TechCast vs SciCast
TechCast vs SciCast
A comparative study of two great forecasting systems
Editor's Note: Anamaria Berea, PhD, conducted this study while working for SciCast. She is now on the faculty at the Smith School of Business, U. Maryland, and a TechCast Expert.
TechCast vs SciCast
SciCast is a crowdsourced forecasting platform for science and technology run by George Mason University. Essentially, it is a combinatorial prediction market, based on the idea that the collective wisdom of an informed and diverse group is often a better predictor than the judgment of a single expert. SciCast is probably the largest science and technology forecasting effort we know of, crowdsourcing in real-time from a pool of thousands of scientists and enthusiasts.
On another hand, TechCast Global is the oldest science and technology platform available, and also the only one that continuously forecasts long term, strategic, high-impact questions. TechCast pools the collective intelligence of empirical background data and the knowledge of 130 experts worldwide to forecast breakthroughs in technology, social trends and wild cards, thereby covering the entire strategic landscape.
If the present level of uncertainty is defined as 100 percent, â??TechCast fâ??indâ??sâ?? their process of collective intelligence reduces uncertainty to about 20 to 30 percent. TechCast research, such as annual validation studies, find that the average error of forecasts over time is roughly +1/-3 years at ten years out. The -3 error is the average number of years the forecasts tend to fall short of arrival. This confirms the well-known tendency toward optimism. TechCast calls it "forecast creep."
SciCast calculates forecasting accuracy using the Brier score for each question and does not evaluate the forecasting accuracy of the entire prediction market. The Brier score is a measurement of the accuracy of probabilistic forecasts, where observations are either 0 (no occurrence) or 1 (occurrence); the Brier score calculates the mean square error of probabilistic forecasts. In general, SciCast scored low on the Brier score (closer to 0), showing the power of aggregated probabilistic forecasting.
In a research effort run at George Mason University in early 2014, SciCast imported and adapted 7 questions from TechCast in an online experiment to compare the forecasting accuracy and methods of these two large systems. The experiment showed that the two systems are largely different and complementary, making it hard to make useful comparisons. But we learned many lessons. Perhaps the most important lesson is that both systems have a great impact and represent amazing advances in forecasting science and technology.
For example, some of the questions forecasted on both systems were: "Will 30% of newspapers, magazines, scientific journals, and books be delivered electronically by end of March 2014?"; "Will 30% (by value) of music, movies, (non-gambling) games, and other entertainment be enjoyed online by end of March 2014?" or "Will 10% of the value of retail consumer goods and services be sold online by the end of March 2014?" In order to resolve these questions, the researchers had to draw from many research publications or technological reports published by other third parties. Overall, the TechCast questions on SciCast performed well, but not as well as the more specific questions that had a more comprehensive resolution language and shorter deadlines. This points again to the idea that each forecasting question is very embedded in its' forecasting platform and they should be addressed accordingly.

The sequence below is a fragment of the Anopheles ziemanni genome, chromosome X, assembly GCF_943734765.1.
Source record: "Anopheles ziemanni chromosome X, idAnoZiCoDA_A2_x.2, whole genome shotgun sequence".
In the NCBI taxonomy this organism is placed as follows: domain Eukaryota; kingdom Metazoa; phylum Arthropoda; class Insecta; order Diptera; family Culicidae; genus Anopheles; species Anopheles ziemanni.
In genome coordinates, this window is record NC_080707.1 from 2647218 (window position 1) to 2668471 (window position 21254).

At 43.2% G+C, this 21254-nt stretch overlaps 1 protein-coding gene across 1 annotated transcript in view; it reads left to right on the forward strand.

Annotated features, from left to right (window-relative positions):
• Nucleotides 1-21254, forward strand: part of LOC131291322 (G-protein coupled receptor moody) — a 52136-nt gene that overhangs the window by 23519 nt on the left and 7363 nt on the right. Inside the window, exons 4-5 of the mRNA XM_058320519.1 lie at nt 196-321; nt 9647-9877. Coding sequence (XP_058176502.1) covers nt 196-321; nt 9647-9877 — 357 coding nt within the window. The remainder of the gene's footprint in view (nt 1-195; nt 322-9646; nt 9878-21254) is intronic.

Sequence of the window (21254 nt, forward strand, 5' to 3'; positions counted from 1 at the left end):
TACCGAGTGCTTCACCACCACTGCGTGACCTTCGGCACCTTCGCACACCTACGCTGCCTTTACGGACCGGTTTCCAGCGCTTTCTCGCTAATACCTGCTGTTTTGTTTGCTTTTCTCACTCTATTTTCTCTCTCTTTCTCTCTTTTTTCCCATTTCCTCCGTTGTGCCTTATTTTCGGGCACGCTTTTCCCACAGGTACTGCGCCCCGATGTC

One of the first difficulties in comparing them came from the fact that SciCast is designed for short term, very specific questions, while TechCast is designed for broad areas of inquiry. That was also one of the main reasons that only 7 TechCast questions were implementable and adaptable to the SciCast platform.
Another difficulty came from the methodology itself. SciCast is a probabilistic-based forecasting effort that answers primarily questions formulated around the "happening" or "non-happening" of an event before a deadline, while TechCast forecasts an absolute year "When event X is most likely to happen." Basically, the unit of analysis in TechCast is the Most Likely Year, while in SciCast, it is the probability of a forecast happening. SciCast is based on aggregating individual probabilities, while TechCast is based on expert judgments of a combination of qualitative assessments and technology adoption curves.
In TechCast, confidence in forecasts is represented by the confidence of the experts regarding their assessment; this is a subjective measure of the expert and not a statistical measure. In SciCast, this subjectivity is intrinsically incorporated in the individual probabilities.
The method used to resolve the forecast question also differs between the two platforms. SciCast requires very specific language and a priori defines the resolution terms of a question, defining each word in the question. TechCast targets are usually adoption levels, so various sources must be used to find data confirming when those adoption levels are reached.
In the end, it was very difficult to compare the two systems, as there were few comparable measurements or methodologies against which we can hold both accountable. But we have learned some very important lessons, and the most striking one is perhaps the fact that the two systems are complementary but not similar. The two systems can learn a lot from each other, and users can benefit from using both TechCast and SciCast.
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